Irving Lee discusses the goals of General Semantics, one of the historical movements that underlies intellectual currents expressed here now on LessWrong.

I want to speak very briefly to you. There is one small notion that I should like to talk about rather briefly. It was in 1946, I remember almost the time of year. I had just taken off that Air Force uniform and had managed to persuade Alfred Korzybski to let me pose some questions to him. I had a number of things that bothered me. I had read that “blue peril” and there were paragraphs in it that made no sense even after the fifteenth reading, and I wanted the opportunity to confront him with these paragraphs. I wanted to say: “Now, Alfred, what did you mean when you said this?” And he very kindly agreed to submit to some such questioning, over a period of several afternoons, and I think Miss Kendig may remember some of them. And at one of these sessions, I said, “Now, Alfred, you have been thinking about this stuff for a very long time. Can you tell me, in a nutshell, what are you trying to do? What is the objective of all this reading and studying and talking and sweating that you go through day after day, year after year? What are you after?” And, you know, I never could call on him in those sessions without being forced to take notes. If I came without a pencil and paper, he invariably found a pad and pencil, and “take some notes” was the continuous refrain. Well, I have gone over those notes many times and in answer to that question, this is almost a verbatim account of what he said when I asked him, “Alfred, what are you trying to do, in a nutshell?”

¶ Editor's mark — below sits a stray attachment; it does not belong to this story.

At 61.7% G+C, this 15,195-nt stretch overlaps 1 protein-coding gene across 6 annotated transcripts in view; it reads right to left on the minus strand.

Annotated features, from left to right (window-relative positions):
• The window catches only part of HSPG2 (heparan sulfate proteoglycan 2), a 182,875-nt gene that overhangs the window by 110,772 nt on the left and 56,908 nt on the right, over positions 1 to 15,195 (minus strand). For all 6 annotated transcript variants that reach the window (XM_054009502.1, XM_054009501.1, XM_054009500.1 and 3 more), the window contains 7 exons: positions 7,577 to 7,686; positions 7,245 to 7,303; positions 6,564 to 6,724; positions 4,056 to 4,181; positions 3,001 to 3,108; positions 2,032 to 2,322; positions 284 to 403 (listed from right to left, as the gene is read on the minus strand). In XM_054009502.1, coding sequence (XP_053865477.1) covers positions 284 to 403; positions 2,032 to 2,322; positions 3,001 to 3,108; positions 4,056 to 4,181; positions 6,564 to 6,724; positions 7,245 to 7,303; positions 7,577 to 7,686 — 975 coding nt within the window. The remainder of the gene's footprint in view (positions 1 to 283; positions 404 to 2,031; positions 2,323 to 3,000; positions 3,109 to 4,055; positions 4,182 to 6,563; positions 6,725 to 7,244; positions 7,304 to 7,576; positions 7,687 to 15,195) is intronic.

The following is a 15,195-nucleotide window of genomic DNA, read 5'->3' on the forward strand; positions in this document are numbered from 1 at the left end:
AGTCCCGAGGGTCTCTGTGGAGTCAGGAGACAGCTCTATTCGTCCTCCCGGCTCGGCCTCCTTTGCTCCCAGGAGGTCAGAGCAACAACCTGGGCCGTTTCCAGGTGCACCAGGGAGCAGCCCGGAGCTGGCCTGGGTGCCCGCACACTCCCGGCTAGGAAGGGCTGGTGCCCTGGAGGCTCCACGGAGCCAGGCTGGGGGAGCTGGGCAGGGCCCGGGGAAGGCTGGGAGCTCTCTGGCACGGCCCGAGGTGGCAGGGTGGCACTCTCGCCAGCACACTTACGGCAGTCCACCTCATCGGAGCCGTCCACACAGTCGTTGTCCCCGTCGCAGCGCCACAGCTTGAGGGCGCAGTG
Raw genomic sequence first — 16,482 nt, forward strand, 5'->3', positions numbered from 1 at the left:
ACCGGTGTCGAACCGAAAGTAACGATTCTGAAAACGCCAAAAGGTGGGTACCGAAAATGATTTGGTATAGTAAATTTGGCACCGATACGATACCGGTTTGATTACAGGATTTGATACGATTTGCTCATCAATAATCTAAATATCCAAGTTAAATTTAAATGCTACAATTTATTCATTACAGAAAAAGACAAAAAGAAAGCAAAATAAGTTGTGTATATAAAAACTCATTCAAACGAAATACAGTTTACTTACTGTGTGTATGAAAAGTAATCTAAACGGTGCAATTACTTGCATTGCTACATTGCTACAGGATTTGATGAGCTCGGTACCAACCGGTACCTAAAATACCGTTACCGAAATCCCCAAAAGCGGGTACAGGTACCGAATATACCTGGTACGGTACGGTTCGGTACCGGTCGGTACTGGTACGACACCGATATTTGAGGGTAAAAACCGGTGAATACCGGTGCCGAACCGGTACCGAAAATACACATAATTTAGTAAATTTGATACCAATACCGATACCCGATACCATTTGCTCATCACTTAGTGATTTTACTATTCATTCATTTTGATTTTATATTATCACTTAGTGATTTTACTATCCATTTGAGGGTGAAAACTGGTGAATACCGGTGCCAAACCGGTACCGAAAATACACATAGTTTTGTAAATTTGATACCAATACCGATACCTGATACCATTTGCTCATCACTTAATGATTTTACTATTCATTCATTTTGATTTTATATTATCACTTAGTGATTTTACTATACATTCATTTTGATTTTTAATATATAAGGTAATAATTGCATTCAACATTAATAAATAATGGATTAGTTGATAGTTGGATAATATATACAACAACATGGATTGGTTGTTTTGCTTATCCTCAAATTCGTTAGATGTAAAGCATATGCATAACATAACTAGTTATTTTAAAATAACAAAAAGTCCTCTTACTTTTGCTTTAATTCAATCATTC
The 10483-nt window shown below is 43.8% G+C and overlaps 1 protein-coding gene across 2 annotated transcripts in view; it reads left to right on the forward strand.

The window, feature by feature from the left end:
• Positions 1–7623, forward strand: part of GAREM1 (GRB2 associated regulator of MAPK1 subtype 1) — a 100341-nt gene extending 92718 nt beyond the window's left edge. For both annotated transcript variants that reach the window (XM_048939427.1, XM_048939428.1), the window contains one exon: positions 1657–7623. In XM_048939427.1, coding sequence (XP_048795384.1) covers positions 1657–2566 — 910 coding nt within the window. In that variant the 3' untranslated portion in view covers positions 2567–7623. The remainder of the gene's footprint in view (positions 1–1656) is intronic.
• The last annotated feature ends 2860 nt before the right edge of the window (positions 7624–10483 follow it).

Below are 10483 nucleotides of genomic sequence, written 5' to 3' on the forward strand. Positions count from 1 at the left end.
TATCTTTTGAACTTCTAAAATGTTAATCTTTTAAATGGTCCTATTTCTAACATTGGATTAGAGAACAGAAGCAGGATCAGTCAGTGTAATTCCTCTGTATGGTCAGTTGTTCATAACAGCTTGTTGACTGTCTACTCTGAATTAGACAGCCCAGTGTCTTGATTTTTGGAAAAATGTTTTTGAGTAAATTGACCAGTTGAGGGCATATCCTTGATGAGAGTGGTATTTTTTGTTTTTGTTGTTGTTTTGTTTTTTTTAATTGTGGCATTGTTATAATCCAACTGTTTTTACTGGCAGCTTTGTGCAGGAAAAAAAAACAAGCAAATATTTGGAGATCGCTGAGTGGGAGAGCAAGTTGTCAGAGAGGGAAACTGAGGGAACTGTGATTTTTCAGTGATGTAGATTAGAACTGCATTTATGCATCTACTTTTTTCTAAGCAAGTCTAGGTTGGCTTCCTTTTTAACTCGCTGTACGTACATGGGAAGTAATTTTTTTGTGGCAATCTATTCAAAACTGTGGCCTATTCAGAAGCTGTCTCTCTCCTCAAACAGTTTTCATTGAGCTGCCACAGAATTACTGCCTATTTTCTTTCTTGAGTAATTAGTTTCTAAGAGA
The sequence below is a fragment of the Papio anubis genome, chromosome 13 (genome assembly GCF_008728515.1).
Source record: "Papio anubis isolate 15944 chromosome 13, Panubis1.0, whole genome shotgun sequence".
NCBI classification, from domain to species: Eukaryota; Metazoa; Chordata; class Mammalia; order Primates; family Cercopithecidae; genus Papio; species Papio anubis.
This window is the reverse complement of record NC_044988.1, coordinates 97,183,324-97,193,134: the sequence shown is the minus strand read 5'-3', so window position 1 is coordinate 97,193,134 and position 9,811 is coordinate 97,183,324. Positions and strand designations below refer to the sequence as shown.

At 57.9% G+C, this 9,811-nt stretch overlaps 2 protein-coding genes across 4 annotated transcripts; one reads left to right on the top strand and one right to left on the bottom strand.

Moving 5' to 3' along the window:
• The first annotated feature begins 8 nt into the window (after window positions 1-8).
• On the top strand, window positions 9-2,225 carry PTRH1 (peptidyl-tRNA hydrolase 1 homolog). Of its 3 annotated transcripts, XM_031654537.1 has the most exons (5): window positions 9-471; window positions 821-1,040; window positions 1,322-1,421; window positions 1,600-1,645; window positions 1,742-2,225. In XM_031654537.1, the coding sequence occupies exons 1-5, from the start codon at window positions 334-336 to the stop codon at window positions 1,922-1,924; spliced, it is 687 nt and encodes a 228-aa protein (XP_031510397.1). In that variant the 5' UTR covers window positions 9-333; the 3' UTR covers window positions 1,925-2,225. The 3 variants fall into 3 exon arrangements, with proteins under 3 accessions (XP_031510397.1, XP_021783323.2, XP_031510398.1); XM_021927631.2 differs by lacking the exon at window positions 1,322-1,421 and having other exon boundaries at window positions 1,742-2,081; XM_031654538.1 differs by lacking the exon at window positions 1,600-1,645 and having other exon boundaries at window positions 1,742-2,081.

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I'm reminded of Heinlein (who refers to General Semantics several times in his stories):

“A human being should be able to change a diaper, plan an invasion, butcher a hog, conn a ship, design a building, write a sonnet, balance accounts, build a wall, set a bone, comfort the dying, take orders, give orders, cooperate, act alone, solve equations, analyze a new problem, pitch manure, program a computer, cook a tasty meal, fight efficiently, die gallantly. Specialization is for insects.”

Funny: all the given examples of qualities that the perfect man shouldn't have, like the mail lady and the rabbit girl and the fireman, come across as much more alive and fun to hang out with than the perfect man himself. Personally I'd rather be the fireman :-)

THE MAIDEN. You havnt told me how I shew my age. That is what I want to know. As a matter of fact I am older than this boy here: older than he thinks. How did you find that out?

THE ANCIENT. Easily enough. You are ceasing to pretend that these childish games--this dancing and singing and mating--do not become tiresome and unsatisfying after a while. And you no longer care to pretend that you are younger than you are. These are the signs of adolescence. And then, see these fantastic rags with which you have draped yourself. [He takes up a piece of her draperies in his hand]. It is rather badly worn here. Why do you not get a new one?

THE MAIDEN. Oh, I did not notice it. Besides, it is too much trouble. Clothes are a nuisance. I think I shall do without them some day, as you ancients do.

THE ANCIENT. Signs of maturity. Soon you will give up all these toys and games and sweets.

THE YOUTH. What! And be as miserable as you?

THE ANCIENT. Infant: one moment of the ecstasy of life as we live it would strike you dead. [He stalks gravely out through the grove].

An excellent concept. I hope we get a chance to share the specifics of just how we make that man.